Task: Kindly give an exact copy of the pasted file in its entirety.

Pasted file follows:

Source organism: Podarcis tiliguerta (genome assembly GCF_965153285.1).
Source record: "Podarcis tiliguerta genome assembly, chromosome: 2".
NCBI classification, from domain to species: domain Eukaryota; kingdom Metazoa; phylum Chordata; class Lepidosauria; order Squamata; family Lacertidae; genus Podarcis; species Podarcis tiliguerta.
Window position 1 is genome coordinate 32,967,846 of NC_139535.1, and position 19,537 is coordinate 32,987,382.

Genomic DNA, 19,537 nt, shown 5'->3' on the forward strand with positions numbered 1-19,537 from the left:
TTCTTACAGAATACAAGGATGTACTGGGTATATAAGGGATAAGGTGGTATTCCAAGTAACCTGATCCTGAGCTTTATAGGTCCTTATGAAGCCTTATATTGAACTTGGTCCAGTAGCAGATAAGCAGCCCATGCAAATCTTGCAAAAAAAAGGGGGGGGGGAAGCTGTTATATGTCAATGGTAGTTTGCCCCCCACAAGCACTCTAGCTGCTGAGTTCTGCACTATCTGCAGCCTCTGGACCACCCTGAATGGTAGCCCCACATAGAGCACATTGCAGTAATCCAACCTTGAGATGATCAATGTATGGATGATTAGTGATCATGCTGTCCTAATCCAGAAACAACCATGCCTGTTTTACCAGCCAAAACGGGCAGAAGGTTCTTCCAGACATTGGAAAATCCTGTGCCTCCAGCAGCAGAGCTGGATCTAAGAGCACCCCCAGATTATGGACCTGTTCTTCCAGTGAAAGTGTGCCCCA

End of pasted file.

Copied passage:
Source organism: Podarcis tiliguerta (genome assembly GCF_965153285.1).
Source record: "Podarcis tiliguerta genome assembly, chromosome: 2".
NCBI classification, from domain to species: domain Eukaryota; kingdom Metazoa; phylum Chordata; class Lepidosauria; order Squamata; family Lacertidae; genus Podarcis; species Podarcis tiliguerta.
Window position 1 is genome coordinate 32,967,846 of NC_139535.1, and position 19,537 is coordinate 32,987,382.

Genomic DNA, 19,537 nt, shown 5'->3' on the forward strand with positions numbered 1-19,537 from the left:
TTCTTACAGAATACAAGGATGTACTGGGTATATAAGGGATAAGGTGGTATTCCAAGTAACCTGATCCTGAGCTTTATAGGTCCTTATGAAGCCTTATATTGAACTTGGTCCAGTAGCAGATAAGCAGCCCATGCAAATCTTGCAAAAAAAAGGGGGGGGGGAAGCTGTTATATGTCAATGGTAGTTTGCCCCCCACAAGCACTCTAGCTGCTGAGTTCTGCACTATCTGCAGCCTCTGGACCACCCTGAATGGTAGCCCCACATAGAGCACATTGCAGTAATCCAACCTTGAGATGATCAATGTATGGATGATTAGTGATCATGCTGTCCTAATCCAGAAACAACCATGCCTGTTTTACCAGCCAAAACGGGCAGAAGGTTCTTCCAGACATTGGAAAATCCTGTGCCTCCAGCAGCAGAGCTGGATCTAAGAGCACCCCCAGATTATGGACCTGTTCTTCCAGTGAAAGTGTGCCCCA